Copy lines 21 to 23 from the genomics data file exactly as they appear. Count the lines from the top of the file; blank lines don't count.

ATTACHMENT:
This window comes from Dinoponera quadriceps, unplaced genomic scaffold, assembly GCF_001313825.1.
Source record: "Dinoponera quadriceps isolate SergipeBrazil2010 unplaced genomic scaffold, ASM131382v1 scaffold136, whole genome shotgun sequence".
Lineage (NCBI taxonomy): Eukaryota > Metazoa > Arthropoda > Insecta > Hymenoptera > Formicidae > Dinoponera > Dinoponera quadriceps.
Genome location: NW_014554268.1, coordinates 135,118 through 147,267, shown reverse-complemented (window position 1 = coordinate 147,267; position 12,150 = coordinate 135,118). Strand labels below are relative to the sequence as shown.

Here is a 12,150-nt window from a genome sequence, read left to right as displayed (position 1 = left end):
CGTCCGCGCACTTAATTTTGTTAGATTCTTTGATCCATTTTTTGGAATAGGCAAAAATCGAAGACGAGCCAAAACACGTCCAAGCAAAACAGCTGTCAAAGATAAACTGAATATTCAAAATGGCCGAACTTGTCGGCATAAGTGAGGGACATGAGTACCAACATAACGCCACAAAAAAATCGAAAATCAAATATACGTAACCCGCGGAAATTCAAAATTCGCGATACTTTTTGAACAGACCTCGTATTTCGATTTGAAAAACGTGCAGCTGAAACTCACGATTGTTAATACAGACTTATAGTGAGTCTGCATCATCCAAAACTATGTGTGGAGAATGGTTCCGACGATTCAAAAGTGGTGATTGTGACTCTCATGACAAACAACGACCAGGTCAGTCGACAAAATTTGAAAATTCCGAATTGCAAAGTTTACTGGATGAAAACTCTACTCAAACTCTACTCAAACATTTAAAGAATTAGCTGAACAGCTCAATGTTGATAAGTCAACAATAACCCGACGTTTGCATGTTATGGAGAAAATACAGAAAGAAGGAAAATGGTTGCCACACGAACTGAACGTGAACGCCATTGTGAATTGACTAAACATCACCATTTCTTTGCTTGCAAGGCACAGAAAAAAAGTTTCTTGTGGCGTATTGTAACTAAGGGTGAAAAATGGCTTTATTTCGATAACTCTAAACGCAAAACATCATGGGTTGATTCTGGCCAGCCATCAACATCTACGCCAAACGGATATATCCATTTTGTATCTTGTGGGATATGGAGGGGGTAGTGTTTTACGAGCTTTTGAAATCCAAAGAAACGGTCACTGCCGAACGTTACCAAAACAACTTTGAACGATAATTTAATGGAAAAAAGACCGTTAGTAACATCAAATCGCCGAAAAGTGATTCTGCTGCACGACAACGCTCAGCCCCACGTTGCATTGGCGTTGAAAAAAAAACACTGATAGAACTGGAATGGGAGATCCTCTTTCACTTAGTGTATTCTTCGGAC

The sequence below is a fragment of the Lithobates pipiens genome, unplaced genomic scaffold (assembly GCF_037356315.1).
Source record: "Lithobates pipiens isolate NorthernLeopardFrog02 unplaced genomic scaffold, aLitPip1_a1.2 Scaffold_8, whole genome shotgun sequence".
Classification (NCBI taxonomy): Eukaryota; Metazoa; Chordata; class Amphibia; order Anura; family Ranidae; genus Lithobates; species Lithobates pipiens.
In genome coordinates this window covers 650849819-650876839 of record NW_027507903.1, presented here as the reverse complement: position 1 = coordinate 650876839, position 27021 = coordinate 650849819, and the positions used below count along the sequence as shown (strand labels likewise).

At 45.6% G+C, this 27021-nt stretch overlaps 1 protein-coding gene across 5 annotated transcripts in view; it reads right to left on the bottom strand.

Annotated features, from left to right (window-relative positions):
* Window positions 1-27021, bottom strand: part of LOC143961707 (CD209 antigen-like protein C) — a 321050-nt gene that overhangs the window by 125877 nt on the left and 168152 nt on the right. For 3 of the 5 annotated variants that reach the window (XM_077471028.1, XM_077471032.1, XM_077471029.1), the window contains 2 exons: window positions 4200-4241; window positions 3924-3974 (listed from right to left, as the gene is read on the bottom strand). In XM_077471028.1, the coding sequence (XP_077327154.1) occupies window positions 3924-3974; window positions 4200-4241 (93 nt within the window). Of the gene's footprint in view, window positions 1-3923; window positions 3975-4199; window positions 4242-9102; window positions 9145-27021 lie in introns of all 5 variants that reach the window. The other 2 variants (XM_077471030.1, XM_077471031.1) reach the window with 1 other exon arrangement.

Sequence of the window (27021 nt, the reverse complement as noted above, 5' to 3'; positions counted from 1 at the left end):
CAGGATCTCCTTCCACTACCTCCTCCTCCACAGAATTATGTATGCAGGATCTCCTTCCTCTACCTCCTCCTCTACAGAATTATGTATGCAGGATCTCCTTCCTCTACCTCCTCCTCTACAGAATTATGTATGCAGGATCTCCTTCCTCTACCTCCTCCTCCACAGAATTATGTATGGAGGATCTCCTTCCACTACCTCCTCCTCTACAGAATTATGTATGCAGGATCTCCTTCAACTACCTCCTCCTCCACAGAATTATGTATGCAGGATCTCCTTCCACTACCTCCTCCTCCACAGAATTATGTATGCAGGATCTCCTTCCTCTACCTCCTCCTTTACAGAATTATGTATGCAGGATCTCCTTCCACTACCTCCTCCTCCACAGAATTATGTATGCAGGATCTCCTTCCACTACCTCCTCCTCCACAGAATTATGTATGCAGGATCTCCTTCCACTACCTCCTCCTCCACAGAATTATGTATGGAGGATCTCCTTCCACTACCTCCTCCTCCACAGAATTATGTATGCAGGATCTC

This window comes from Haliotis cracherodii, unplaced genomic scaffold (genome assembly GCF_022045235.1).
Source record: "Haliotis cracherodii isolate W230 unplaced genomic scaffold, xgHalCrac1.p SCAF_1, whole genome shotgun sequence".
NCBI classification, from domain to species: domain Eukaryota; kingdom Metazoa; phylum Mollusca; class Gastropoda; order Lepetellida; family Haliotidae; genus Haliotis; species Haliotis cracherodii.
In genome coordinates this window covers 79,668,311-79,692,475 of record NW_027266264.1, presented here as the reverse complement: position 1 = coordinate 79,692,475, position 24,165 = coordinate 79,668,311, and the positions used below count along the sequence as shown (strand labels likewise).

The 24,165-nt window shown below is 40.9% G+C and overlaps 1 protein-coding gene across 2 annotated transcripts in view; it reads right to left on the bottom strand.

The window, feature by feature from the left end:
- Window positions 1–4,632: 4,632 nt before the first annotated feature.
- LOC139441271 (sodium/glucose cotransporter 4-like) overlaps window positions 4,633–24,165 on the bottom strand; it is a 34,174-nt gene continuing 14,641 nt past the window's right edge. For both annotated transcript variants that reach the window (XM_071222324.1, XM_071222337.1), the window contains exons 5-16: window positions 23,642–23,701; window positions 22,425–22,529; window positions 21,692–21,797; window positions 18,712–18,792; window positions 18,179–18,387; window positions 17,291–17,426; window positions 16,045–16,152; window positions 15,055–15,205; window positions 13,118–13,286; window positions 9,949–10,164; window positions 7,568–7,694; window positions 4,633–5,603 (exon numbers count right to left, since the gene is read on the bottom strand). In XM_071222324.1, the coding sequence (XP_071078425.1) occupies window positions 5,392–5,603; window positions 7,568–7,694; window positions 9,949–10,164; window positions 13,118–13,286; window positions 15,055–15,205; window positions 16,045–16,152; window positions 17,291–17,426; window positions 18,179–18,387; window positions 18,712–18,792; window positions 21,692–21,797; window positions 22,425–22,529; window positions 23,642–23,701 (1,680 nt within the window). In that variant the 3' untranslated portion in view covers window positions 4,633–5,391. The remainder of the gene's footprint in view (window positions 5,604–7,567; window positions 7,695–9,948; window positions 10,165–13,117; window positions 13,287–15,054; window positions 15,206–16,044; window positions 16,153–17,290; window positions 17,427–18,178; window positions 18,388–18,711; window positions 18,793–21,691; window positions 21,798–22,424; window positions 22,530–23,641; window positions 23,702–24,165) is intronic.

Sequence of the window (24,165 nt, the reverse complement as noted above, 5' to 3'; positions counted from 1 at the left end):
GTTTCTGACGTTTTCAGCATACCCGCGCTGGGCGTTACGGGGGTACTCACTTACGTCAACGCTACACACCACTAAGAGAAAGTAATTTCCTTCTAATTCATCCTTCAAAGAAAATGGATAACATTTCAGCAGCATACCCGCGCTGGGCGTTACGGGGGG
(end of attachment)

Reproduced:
The window, feature by feature from the left end:
- Window positions 1–4,632: 4,632 nt before the first annotated feature.
- LOC139441271 (sodium/glucose cotransporter 4-like) overlaps window positions 4,633–24,165 on the bottom strand; it is a 34,174-nt gene continuing 14,641 nt past the window's right edge. For both annotated transcript variants that reach the window (XM_071222324.1, XM_071222337.1), the window contains exons 5-16: window positions 23,642–23,701; window positions 22,425–22,529; window positions 21,692–21,797; window positions 18,712–18,792; window positions 18,179–18,387; window positions 17,291–17,426; window positions 16,045–16,152; window positions 15,055–15,205; window positions 13,118–13,286; window positions 9,949–10,164; window positions 7,568–7,694; window positions 4,633–5,603 (exon numbers count right to left, since the gene is read on the bottom strand). In XM_071222324.1, the coding sequence (XP_071078425.1) occupies window positions 5,392–5,603; window positions 7,568–7,694; window positions 9,949–10,164; window positions 13,118–13,286; window positions 15,055–15,205; window positions 16,045–16,152; window positions 17,291–17,426; window positions 18,179–18,387; window positions 18,712–18,792; window positions 21,692–21,797; window positions 22,425–22,529; window positions 23,642–23,701 (1,680 nt within the window). In that variant the 3' untranslated portion in view covers window positions 4,633–5,391. The remainder of the gene's footprint in view (window positions 5,604–7,567; window positions 7,695–9,948; window positions 10,165–13,117; window positions 13,287–15,054; window positions 15,206–16,044; window positions 16,153–17,290; window positions 17,427–18,178; window positions 18,388–18,711; window positions 18,793–21,691; window positions 21,798–22,424; window positions 22,530–23,641; window positions 23,702–24,165) is intronic.